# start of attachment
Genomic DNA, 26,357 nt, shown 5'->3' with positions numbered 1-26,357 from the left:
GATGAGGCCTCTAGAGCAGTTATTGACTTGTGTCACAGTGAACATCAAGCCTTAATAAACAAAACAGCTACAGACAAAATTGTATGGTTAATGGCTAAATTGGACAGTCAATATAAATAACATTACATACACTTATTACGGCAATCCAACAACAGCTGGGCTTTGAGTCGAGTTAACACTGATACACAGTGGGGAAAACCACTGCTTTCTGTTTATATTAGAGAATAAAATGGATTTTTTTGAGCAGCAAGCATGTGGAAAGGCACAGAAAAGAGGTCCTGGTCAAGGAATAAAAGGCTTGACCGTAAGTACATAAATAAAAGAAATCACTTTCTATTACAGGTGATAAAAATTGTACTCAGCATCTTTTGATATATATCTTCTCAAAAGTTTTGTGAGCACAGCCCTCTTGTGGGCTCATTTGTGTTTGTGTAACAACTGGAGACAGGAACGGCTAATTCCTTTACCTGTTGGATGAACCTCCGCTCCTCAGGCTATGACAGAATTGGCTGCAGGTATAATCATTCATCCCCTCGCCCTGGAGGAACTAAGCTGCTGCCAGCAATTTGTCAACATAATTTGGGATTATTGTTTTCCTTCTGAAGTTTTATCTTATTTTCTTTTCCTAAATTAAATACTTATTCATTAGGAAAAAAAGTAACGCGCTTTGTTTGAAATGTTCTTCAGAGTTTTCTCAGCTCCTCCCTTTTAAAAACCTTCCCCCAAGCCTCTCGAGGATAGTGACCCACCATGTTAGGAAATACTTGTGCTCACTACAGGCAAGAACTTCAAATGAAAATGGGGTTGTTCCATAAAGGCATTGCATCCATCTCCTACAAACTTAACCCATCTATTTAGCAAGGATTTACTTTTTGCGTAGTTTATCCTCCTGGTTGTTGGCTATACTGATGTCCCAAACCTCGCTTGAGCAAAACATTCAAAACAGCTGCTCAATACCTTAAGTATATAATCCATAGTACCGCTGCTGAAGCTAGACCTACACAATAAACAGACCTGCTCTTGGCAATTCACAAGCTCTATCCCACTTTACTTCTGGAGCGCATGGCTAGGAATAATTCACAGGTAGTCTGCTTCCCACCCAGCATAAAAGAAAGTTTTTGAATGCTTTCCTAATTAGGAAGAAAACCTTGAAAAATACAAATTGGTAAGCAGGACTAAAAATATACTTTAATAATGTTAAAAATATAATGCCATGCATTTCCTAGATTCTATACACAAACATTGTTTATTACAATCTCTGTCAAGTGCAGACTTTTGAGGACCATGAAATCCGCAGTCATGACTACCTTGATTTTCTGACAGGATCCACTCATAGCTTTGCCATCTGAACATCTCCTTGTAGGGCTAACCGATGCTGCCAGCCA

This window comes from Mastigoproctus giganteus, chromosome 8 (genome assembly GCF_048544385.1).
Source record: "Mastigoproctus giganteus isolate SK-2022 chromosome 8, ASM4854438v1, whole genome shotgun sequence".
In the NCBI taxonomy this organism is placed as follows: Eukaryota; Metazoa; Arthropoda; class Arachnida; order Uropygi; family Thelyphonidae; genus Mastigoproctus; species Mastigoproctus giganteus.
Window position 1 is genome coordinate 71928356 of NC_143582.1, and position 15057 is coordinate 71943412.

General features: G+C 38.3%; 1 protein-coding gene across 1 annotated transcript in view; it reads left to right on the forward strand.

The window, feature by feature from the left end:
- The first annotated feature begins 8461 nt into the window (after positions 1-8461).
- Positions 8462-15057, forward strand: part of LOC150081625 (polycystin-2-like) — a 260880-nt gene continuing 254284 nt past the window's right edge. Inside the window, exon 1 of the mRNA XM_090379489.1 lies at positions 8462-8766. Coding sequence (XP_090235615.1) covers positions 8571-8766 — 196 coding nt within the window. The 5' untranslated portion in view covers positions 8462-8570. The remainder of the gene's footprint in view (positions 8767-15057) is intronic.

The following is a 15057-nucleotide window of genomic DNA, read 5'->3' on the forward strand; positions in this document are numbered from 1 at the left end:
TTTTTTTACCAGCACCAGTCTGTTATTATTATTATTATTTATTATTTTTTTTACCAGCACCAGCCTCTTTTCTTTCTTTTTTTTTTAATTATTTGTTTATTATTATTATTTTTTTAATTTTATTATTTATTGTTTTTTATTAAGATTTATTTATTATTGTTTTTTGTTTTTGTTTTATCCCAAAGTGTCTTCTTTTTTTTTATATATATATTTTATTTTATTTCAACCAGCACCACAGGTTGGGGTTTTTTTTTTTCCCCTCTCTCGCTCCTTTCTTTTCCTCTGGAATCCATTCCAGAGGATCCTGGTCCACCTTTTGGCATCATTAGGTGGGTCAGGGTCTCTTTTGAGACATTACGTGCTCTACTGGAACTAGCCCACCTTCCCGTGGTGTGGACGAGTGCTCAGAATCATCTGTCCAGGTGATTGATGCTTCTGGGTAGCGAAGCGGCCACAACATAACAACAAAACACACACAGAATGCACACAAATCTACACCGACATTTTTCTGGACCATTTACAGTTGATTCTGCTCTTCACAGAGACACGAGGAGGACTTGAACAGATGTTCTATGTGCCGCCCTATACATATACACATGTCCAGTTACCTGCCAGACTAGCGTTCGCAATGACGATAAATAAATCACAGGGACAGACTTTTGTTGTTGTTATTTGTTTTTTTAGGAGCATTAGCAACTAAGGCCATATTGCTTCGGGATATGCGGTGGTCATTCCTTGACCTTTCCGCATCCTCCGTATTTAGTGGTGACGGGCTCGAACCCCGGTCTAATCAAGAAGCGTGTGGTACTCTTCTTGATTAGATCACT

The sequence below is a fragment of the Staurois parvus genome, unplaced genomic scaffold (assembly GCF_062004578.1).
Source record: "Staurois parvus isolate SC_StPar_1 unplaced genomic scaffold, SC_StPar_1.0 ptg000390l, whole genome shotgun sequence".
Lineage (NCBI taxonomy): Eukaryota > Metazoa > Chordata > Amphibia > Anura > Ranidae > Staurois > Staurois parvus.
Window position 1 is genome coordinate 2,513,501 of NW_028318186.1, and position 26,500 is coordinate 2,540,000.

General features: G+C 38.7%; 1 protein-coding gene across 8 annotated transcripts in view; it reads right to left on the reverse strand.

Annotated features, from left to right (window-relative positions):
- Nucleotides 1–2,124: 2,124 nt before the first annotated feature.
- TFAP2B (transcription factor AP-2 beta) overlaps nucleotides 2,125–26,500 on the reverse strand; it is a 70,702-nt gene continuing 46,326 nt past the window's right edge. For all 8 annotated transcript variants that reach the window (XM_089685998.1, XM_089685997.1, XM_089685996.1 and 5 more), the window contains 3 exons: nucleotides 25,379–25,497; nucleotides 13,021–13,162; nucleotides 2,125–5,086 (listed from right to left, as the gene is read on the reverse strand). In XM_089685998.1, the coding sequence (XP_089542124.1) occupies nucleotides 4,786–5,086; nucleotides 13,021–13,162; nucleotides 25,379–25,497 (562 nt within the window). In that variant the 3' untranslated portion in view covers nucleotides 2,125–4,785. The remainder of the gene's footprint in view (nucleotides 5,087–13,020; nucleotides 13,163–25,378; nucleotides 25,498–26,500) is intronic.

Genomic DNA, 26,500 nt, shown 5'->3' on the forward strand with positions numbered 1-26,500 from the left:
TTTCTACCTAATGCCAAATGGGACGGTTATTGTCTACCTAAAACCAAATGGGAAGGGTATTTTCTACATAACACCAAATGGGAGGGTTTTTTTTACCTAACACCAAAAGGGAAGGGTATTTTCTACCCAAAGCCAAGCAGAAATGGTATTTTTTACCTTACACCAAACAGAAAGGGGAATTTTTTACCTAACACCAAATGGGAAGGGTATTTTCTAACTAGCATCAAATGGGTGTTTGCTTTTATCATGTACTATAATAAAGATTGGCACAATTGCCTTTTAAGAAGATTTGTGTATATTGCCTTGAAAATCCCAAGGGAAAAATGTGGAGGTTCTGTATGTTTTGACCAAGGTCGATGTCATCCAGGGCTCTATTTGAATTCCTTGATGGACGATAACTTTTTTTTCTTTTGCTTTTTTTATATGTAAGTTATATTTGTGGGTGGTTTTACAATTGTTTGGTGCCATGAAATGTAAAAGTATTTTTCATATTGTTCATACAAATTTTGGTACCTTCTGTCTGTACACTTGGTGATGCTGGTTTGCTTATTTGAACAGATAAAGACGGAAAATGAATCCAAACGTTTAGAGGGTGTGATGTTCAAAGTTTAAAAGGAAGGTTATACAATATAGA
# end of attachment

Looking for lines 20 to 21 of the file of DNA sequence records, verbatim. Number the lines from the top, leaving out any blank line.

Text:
- TFAP2B (transcription factor AP-2 beta) overlaps nucleotides 2,125–26,500 on the reverse strand; it is a 70,702-nt gene continuing 46,326 nt past the window's right edge. For all 8 annotated transcript variants that reach the window (XM_089685998.1, XM_089685997.1, XM_089685996.1 and 5 more), the window contains 3 exons: nucleotides 25,379–25,497; nucleotides 13,021–13,162; nucleotides 2,125–5,086 (listed from right to left, as the gene is read on the reverse strand). In XM_089685998.1, the coding sequence (XP_089542124.1) occupies nucleotides 4,786–5,086; nucleotides 13,021–13,162; nucleotides 25,379–25,497 (562 nt within the window). In that variant the 3' untranslated portion in view covers nucleotides 2,125–4,785. The remainder of the gene's footprint in view (nucleotides 5,087–13,020; nucleotides 13,163–25,378; nucleotides 25,498–26,500) is intronic.

Genomic DNA, 26,500 nt, shown 5'->3' on the forward strand with positions numbered 1-26,500 from the left: